Everything Stays But It Changes in The Golden Sheep

When it came to reading about the issues that young teens would deal with in high school in manga, I’d first come across stories aimed at a young female demographic. These stories would focus on protagonists just starting in high school, wanting to change their image so that they fit in with their peers and perhaps, find love; all in the hopes of becoming mature and independent adults. Their life isn’t perfect, but with the support of their friends and loved ones, they manage.

As entertaining as these stories are, they didn’t leave me with huge expectations of what life should be when I was attending high school. I couldn’t imagine myself having a boyfriend or learning how to wear makeup because those things didn’t interest me in the slightest. These romantic high school manga stories seemed more like beautifully wrapped dreams than reality.

I’ve always been drawn to the stories where the author was careful in crafting a story that fuels an emotional response towards their characters and that doesn’t always end nicely with a happy ending from the get-go.

The Golden Sheep Vol. 1, Kaori Ozaki, Vertical Comics.

Kaori Ozaki’s The Golden Sheep introduces us to Tsugu Miikura who returns to her old hometown and is reunited with her old childhood friends, Sora, Yuushin and Asari. Even though she’s overjoyed to be with them, she never would have expected how much they all had changed over time.

Ozaki’s latest manga series flips the convention of the new transfer student, who used to be a good friend of the protagonist(s), in a high school idea. Instead of having a cast of characters who react to an old acquaintance’s new personality and identity, the story uses Tsugu as a catalyst to reveal how time and circumstance can change the people she thought she knew. The narrative uses Tsugu as the primary point of view but also switches to give insight into the relationships of the other characters.

Screencap from The Golden Sheep Vol. 1, Kaori Ozaki, Vertical Comics.

After having read a bunch of slice-of-life teen drama manga, it’s intuitive to know what could have been done to avoid bullying – effective communication between people allows for better understanding between people and eliminates doubt and fear to confuse someone into believing falsehoods or disillusions they create in their head. It opens dialogue for a relationship to re-establish respect and rebuild trust between friends.  

But as the manga shows us, nothing is ever simple in life.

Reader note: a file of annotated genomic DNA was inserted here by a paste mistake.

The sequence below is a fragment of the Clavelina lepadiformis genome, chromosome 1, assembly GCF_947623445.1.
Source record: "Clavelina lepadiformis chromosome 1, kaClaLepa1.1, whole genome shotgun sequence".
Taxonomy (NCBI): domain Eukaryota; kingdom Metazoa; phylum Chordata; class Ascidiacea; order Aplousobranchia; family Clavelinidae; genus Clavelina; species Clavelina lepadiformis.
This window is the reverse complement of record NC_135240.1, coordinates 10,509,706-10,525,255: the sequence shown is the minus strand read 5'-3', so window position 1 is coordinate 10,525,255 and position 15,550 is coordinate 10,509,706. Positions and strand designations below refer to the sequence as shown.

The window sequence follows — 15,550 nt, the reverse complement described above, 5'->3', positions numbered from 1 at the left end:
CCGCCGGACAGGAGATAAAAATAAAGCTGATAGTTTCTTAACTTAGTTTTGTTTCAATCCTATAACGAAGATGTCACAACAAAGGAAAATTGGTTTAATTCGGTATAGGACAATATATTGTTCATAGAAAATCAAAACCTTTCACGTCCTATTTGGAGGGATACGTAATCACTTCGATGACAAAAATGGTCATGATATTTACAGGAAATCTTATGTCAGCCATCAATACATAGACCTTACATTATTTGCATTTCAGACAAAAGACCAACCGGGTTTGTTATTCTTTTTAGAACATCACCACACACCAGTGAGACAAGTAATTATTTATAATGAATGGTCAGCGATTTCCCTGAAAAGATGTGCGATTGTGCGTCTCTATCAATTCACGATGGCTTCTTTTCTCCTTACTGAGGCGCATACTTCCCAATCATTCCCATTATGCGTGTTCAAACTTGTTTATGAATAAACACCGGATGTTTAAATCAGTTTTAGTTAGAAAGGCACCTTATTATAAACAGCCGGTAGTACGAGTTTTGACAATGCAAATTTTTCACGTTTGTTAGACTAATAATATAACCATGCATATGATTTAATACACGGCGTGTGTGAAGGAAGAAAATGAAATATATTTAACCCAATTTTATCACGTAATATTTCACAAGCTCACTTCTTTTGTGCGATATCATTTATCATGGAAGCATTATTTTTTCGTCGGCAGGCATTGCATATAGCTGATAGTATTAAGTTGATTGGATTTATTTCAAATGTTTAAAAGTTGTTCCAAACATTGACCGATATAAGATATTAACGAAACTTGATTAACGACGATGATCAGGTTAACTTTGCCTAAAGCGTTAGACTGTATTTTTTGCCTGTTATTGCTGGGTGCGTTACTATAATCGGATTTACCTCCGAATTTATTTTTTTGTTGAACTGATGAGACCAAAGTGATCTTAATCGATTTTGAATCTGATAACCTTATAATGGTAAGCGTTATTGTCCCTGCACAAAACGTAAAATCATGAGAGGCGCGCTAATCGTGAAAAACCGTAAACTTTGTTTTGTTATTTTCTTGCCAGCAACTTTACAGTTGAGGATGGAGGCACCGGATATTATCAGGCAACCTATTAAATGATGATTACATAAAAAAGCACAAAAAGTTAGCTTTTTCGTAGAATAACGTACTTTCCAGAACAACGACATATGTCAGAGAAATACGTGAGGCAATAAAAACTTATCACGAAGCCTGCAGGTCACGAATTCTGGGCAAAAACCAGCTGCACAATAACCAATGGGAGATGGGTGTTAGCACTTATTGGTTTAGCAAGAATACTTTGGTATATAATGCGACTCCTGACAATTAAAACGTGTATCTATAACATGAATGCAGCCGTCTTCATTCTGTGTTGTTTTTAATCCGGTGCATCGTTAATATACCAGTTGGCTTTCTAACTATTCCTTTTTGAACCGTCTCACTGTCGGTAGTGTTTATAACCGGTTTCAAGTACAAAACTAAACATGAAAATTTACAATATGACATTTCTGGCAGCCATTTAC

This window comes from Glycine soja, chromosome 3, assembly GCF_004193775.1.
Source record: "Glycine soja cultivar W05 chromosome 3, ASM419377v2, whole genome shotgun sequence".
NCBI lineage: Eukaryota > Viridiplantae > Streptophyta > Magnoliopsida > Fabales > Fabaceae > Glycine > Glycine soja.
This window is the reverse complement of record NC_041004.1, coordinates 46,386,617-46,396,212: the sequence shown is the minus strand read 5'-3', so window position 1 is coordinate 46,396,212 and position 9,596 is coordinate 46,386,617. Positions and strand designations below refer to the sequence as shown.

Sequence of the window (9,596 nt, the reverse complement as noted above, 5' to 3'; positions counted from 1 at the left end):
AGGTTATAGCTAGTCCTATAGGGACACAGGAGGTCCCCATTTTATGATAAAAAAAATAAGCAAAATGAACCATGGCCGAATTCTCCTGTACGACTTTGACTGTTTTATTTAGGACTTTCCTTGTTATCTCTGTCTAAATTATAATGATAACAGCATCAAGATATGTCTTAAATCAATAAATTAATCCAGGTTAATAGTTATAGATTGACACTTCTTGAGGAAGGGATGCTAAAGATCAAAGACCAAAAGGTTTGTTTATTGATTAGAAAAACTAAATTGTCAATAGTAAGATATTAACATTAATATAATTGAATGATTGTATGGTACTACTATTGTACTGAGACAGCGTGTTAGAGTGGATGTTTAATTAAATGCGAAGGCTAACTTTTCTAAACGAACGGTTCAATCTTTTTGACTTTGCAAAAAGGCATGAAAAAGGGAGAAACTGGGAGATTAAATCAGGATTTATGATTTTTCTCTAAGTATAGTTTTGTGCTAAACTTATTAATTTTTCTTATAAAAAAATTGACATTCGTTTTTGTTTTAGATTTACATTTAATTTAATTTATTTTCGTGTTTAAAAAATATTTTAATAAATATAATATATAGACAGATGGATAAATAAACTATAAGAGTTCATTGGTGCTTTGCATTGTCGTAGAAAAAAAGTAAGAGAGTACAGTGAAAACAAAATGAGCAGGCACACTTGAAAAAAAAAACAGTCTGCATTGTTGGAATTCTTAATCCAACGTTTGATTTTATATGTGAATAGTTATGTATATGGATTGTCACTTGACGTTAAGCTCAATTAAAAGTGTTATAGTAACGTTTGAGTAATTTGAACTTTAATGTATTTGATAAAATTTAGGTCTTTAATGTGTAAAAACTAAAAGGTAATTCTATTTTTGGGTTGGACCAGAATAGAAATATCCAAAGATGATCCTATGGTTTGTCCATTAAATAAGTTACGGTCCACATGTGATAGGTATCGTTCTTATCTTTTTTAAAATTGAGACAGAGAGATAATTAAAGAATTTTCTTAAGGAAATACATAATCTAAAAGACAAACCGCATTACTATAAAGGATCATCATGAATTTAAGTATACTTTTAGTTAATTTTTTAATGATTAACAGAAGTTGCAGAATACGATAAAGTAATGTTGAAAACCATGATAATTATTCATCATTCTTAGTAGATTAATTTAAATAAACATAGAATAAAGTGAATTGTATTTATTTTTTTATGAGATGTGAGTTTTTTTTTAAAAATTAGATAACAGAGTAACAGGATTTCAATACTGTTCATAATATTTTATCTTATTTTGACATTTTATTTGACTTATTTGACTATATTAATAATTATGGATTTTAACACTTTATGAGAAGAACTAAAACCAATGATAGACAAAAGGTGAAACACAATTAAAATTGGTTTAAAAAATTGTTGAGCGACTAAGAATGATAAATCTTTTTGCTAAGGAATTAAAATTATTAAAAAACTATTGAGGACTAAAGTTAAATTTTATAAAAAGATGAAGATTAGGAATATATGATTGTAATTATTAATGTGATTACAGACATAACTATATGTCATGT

It’s difficult to approach people in discovering the truth because our emotions can push us to defend ourselves and our best interests.

For instance, Asari, whose nickname is Sally, appears to be a soft-spoken individual who tries to fit in with the rest of the girls in her class as well as Tsugu and co. She avoids letting her friends see her father who she deems as uncool.

In comparison to Sally, Tsugu is an outgoing girl, aspiring to become a musician who plays the guitar. She does her best to hang out with her old childhood friends and babysit her older sister’s children.

Screencap from The Golden Sheep Vol. 1, Kaori Ozaki, Vertical Comics.

Sally is jealous of Tsugu’s relationship with their mutual friend, Yuushin, whom she had a crush on since nursery school. Tsugu knows about Sally’s crush and treats Yuushin normally. Although Sally knows that Tsugu can be clueless when it comes to love and crushes and feels that it was wrong to isolate Tsugu at school, she still acts upon her emotions when she sees Tsugu’s interactions with Yuushin. Sally perceives them to be flirting and wants to punish Tsugu for betraying their friendship. Therefore, Sally plays horrible pranks on Tsugu like sticking a sanitary napkin onto the back of Tsugu’s skirt or even stealing Tsugu’s shoes and throwing them into the river.

As much as Tsugu wants to talk to Sally about their misunderstandings, there is never a perfect moment for her to do so and coincidental occurrences sabotage any sentiment to resolve conflicts.

Screencap from The Golden Sheep Vol. 1, Kaori Ozaki, Vertical Comics.

Another example in the manga is Yuushin’s transformation from a rule-respecting diligent student to Sora’s aggressive tormentor due to a family scandal and to what the reader can interpret is Sora’s abandonment of Yuushin in his darkest moments.

If either party had the courage to talk and confide to one another or an adult about their troubles, it would lessen the burdens on their hearts and minds. Gaining perspective on the issues from an outside source, who is completely neutral in their opinion, gives a fresh look into a situation and can inspire better solutions to the issue.

But because this is a story about the struggles of teenagers who are learning to become better people, there needs to be conflict that can push the protagonists to make a leap of faith to change the things around them. The drama wouldn’t be as entertaining if the obvious solutions could easily be put into action. It’s the reason why I enjoy these types of stories but at the same time, I’m annoyed by them.

The first volume of The Golden Sheep does a solid job of taking the high school theme and flipping its conventions to make an albeit dramatic yet realistic take on teenagers growing up and growing apart. Bullying is a staple in these stories that also affects us in real life. It is a sensitive topic for those involved and can be difficult to talk about, but it’s not impossible to solve.

(Originally posted on Foster a Child to Excel in Society (F.A.C.E.S)’s blog in December 2019. Edited on February 5, 2020.)


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